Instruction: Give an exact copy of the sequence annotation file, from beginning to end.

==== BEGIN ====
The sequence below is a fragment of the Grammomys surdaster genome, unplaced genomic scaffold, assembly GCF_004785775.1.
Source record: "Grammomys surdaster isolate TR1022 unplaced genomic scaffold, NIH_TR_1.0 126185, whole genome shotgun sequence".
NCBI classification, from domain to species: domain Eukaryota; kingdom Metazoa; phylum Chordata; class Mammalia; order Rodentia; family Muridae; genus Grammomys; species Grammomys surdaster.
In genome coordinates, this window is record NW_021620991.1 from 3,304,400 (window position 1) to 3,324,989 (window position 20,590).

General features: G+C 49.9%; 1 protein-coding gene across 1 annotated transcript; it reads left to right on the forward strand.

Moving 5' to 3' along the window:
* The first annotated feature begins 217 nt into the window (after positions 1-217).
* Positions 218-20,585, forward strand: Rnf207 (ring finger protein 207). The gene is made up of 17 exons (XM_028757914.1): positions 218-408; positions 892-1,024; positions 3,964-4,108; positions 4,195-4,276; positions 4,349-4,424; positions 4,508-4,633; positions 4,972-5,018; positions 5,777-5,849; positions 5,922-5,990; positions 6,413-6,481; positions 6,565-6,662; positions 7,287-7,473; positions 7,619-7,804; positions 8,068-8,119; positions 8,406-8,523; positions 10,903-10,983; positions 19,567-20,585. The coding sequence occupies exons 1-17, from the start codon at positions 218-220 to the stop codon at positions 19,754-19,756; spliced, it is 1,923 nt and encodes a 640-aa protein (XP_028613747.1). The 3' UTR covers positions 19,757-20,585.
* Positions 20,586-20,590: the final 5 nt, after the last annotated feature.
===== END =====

The sequence below is a fragment of the Grammomys surdaster genome, unplaced genomic scaffold, assembly GCF_004785775.1.
Source record: "Grammomys surdaster isolate TR1022 unplaced genomic scaffold, NIH_TR_1.0 126185, whole genome shotgun sequence".
NCBI classification, from domain to species: domain Eukaryota; kingdom Metazoa; phylum Chordata; class Mammalia; order Rodentia; family Muridae; genus Grammomys; species Grammomys surdaster.
In genome coordinates, this window is record NW_021620991.1 from 3,304,400 (window position 1) to 3,324,989 (window position 20,590).

General features: G+C 49.9%; 1 protein-coding gene across 1 annotated transcript; it reads left to right on the forward strand.

Moving 5' to 3' along the window:
* The first annotated feature begins 217 nt into the window (after positions 1-217).
* Positions 218-20,585, forward strand: Rnf207 (ring finger protein 207). The gene is made up of 17 exons (XM_028757914.1): positions 218-408; positions 892-1,024; positions 3,964-4,108; positions 4,195-4,276; positions 4,349-4,424; positions 4,508-4,633; positions 4,972-5,018; positions 5,777-5,849; positions 5,922-5,990; positions 6,413-6,481; positions 6,565-6,662; positions 7,287-7,473; positions 7,619-7,804; positions 8,068-8,119; positions 8,406-8,523; positions 10,903-10,983; positions 19,567-20,585. The coding sequence occupies exons 1-17, from the start codon at positions 218-220 to the stop codon at positions 19,754-19,756; spliced, it is 1,923 nt and encodes a 640-aa protein (XP_028613747.1). The 3' UTR covers positions 19,757-20,585.
* Positions 20,586-20,590: the final 5 nt, after the last annotated feature.